DeAndre Parks grew up on the city’s Eastside during the 1990s, a time and place when being in a gang “came natural,” he said.
After a winding path, the former Poly High School football star is now a successful business owner who opened StrongBeach Lemonade in 2020, selling seven flavors of the sour-sweet drink—along with smash burgers—from a stand at the beach.
It’s a far cry from his childhood.
“It feels good knowing where I came from to what I’m doing now,” said Parks, 40.
Parks was among 16 vendors who participated in the second annual Black Restaurant Week pop-ups at Trademark Brewing and The Cove Hotel, one of several events planned through Sunday to highlight Black restaurant owners.
Known in the neighborhood as “Baby Dee”—a nickname given to him by his mother—Parks said he was always a stand-out as one of six kids, made popular due to his exceptional skills as a football player.
“Coming up, it was sports and gang-banging for a lot of us,” Parks said.
It wasn’t until after he hurt his shoulder his senior year that he began to foresee a different future, one less known without football.
He enlisted in a gang prevention program where he started to become a positive influence on his peers. After, he worked odd jobs at a refinery in Wilmington, security gigs, and stints doing club and party promotion.
But eventually, Parks said he began to feel he wasn’t making enough money to get by and turned to selling weed full-time—something he was well-versed in having smoked his first blunt at 12.
“It came easy to me because I was popular and everybody was smoking so I figured why not sell it,” Parks said.
In 2008, everything changed: Parks had his son, DeAndre Jr., which pulled him away from the illegal activity and toward a new path with the aim of “breaking the cycle.”
“I was smart enough to watch a lot of my peers coming up and seeing how they were raised with their parents selling weed and I was like, ‘Nope, I’m not raising mine like that,’” he said.
Parks began working as a pipe fitter out of state with his older brother for a couple of months, followed by a few months back at home in Long Beach.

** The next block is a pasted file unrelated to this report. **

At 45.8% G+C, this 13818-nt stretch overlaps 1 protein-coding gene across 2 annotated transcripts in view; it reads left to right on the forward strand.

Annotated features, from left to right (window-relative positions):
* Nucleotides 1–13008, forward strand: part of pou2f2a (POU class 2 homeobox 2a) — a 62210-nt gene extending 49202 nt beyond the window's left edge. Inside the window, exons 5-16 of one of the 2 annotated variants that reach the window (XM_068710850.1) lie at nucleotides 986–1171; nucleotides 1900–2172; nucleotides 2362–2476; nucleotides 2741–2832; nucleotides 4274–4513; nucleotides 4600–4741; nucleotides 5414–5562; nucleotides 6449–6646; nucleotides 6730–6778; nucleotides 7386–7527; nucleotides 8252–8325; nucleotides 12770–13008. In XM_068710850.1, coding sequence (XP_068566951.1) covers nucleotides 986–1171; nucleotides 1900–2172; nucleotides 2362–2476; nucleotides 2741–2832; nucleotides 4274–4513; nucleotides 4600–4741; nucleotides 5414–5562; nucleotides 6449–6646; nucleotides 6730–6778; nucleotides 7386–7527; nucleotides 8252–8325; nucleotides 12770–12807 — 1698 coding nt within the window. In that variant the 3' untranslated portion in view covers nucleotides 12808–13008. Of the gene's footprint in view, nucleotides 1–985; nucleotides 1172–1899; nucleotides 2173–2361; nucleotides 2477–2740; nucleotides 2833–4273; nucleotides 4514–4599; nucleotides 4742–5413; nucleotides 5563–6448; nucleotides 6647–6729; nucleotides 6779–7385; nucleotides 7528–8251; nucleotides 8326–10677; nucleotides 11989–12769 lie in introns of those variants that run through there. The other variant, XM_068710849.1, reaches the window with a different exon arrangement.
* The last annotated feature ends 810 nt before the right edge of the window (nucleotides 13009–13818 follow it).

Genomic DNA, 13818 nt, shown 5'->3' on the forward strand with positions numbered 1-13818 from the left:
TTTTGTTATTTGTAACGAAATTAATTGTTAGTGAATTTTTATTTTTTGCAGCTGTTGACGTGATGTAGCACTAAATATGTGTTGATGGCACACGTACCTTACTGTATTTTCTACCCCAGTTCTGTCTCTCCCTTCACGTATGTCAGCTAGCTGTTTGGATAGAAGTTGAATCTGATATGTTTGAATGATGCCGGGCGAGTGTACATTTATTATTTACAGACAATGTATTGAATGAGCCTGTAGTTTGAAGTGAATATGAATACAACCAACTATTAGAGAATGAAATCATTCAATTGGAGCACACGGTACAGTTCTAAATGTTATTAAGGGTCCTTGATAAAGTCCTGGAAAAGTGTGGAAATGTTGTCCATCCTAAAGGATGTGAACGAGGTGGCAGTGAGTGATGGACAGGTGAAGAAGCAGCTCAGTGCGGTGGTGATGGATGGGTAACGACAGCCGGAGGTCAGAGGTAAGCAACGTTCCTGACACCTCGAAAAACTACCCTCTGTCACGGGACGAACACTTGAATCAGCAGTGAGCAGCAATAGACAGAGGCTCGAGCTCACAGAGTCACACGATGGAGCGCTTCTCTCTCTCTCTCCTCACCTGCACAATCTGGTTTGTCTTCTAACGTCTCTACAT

When the pandemic hit, Parks sat down with his brother and a friend, and together they brainstormed business ventures. His friend came up with the idea of opening a Long Beach lemonade stand on the beach similar to that on Huntington Beach.
With Park’s life motto being “sink or swim,” he excitedly jumped into the venture and came up with a business name, created 10 different flavors of lemonade and bought a tent and supplies. Along with serving what he calls “the OG Lemonade,” Parks infuses some of his lemonade drinks with strawberry, mango, pineapple, blueberry, kiwi and watermelon flavors.
With many restaurants closing in 2020 due to indoor dining restrictions, Parks and his business partners’ idea to sell at Junipero Beach was a hit. They sold out by the end of the day.
“People went crazy over it,” Parks said.
Parks has since added a grill to offer burgers, with plans to add hot dogs, pastrami sandwiches, loaded fries, wings, and “all the best things that go with a fresh lemonade drink.”
While he’s had a few snags in getting permits from the city, Parks is barreling forward with a positive attitude and a hope to one day open a brick-and-mortar cafe.
“This whole experience has been another rush,” he said.
Parks’ StrongBeach Lemonade tent can be found at Junipero Beach from sun-up to sun-down anytime it’s over 70 degrees.